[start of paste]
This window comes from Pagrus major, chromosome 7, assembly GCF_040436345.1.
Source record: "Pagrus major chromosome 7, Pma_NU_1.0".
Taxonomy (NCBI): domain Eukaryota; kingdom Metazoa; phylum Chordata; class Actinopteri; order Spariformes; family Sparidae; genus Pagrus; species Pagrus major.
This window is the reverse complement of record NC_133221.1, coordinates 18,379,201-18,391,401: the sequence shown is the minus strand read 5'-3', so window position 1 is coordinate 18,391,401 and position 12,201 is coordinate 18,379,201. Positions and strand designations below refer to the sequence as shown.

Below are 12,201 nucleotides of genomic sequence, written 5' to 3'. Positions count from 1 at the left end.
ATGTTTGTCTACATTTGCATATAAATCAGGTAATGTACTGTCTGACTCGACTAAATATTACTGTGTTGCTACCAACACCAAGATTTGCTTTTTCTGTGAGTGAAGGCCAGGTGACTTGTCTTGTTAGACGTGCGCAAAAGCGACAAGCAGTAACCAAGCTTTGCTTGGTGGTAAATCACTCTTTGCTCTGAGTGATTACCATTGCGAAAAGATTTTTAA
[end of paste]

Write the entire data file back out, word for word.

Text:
This window comes from Pagrus major, chromosome 7, assembly GCF_040436345.1.
Source record: "Pagrus major chromosome 7, Pma_NU_1.0".
Taxonomy (NCBI): domain Eukaryota; kingdom Metazoa; phylum Chordata; class Actinopteri; order Spariformes; family Sparidae; genus Pagrus; species Pagrus major.
This window is the reverse complement of record NC_133221.1, coordinates 18,379,201-18,391,401: the sequence shown is the minus strand read 5'-3', so window position 1 is coordinate 18,391,401 and position 12,201 is coordinate 18,379,201. Positions and strand designations below refer to the sequence as shown.

Below are 12,201 nucleotides of genomic sequence, written 5' to 3'. Positions count from 1 at the left end.
ATGTTTGTCTACATTTGCATATAAATCAGGTAATGTACTGTCTGACTCGACTAAATATTACTGTGTTGCTACCAACACCAAGATTTGCTTTTTCTGTGAGTGAAGGCCAGGTGACTTGTCTTGTTAGACGTGCGCAAAAGCGACAAGCAGTAACCAAGCTTTGCTTGGTGGTAAATCACTCTTTGCTCTGAGTGATTACCATTGCGAAAAGATTTTTAA